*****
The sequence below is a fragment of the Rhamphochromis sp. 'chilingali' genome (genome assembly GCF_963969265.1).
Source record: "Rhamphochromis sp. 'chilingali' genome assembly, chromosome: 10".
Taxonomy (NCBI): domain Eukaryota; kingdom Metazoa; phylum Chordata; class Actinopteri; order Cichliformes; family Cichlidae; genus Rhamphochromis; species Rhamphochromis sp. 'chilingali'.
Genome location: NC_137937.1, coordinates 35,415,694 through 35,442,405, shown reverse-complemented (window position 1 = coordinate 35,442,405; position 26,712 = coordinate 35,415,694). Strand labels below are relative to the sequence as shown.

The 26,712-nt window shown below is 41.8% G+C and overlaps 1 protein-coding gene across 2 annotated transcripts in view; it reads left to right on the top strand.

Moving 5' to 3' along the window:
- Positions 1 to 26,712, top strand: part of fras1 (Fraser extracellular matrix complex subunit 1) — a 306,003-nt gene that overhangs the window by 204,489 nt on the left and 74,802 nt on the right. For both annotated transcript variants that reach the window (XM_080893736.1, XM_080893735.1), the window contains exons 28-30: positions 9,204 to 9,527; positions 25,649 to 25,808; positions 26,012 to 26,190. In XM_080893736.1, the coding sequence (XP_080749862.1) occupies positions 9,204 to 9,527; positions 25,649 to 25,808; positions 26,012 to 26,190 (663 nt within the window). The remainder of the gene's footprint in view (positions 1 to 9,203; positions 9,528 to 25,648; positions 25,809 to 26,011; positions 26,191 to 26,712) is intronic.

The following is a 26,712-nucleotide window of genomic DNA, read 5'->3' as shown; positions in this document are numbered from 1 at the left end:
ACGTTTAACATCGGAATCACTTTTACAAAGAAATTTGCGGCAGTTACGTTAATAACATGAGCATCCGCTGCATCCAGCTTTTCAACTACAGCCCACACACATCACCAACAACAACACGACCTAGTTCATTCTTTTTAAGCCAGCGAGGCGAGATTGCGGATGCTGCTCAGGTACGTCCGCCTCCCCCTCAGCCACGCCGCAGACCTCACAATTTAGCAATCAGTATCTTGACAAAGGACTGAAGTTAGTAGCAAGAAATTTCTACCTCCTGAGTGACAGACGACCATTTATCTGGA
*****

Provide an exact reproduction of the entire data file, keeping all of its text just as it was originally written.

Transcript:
The sequence below is a fragment of the Rhamphochromis sp. 'chilingali' genome (genome assembly GCF_963969265.1).
Source record: "Rhamphochromis sp. 'chilingali' genome assembly, chromosome: 10".
Taxonomy (NCBI): domain Eukaryota; kingdom Metazoa; phylum Chordata; class Actinopteri; order Cichliformes; family Cichlidae; genus Rhamphochromis; species Rhamphochromis sp. 'chilingali'.
Genome location: NC_137937.1, coordinates 35,415,694 through 35,442,405, shown reverse-complemented (window position 1 = coordinate 35,442,405; position 26,712 = coordinate 35,415,694). Strand labels below are relative to the sequence as shown.

The 26,712-nt window shown below is 41.8% G+C and overlaps 1 protein-coding gene across 2 annotated transcripts in view; it reads left to right on the top strand.

Moving 5' to 3' along the window:
- Positions 1 to 26,712, top strand: part of fras1 (Fraser extracellular matrix complex subunit 1) — a 306,003-nt gene that overhangs the window by 204,489 nt on the left and 74,802 nt on the right. For both annotated transcript variants that reach the window (XM_080893736.1, XM_080893735.1), the window contains exons 28-30: positions 9,204 to 9,527; positions 25,649 to 25,808; positions 26,012 to 26,190. In XM_080893736.1, the coding sequence (XP_080749862.1) occupies positions 9,204 to 9,527; positions 25,649 to 25,808; positions 26,012 to 26,190 (663 nt within the window). The remainder of the gene's footprint in view (positions 1 to 9,203; positions 9,528 to 25,648; positions 25,809 to 26,011; positions 26,191 to 26,712) is intronic.

The following is a 26,712-nucleotide window of genomic DNA, read 5'->3' as shown; positions in this document are numbered from 1 at the left end:
ACGTTTAACATCGGAATCACTTTTACAAAGAAATTTGCGGCAGTTACGTTAATAACATGAGCATCCGCTGCATCCAGCTTTTCAACTACAGCCCACACACATCACCAACAACAACACGACCTAGTTCATTCTTTTTAAGCCAGCGAGGCGAGATTGCGGATGCTGCTCAGGTACGTCCGCCTCCCCCTCAGCCACGCCGCAGACCTCACAATTTAGCAATCAGTATCTTGACAAAGGACTGAAGTTAGTAGCAAGAAATTTCTACCTCCTGAGTGACAGACGACCATTTATCTGGA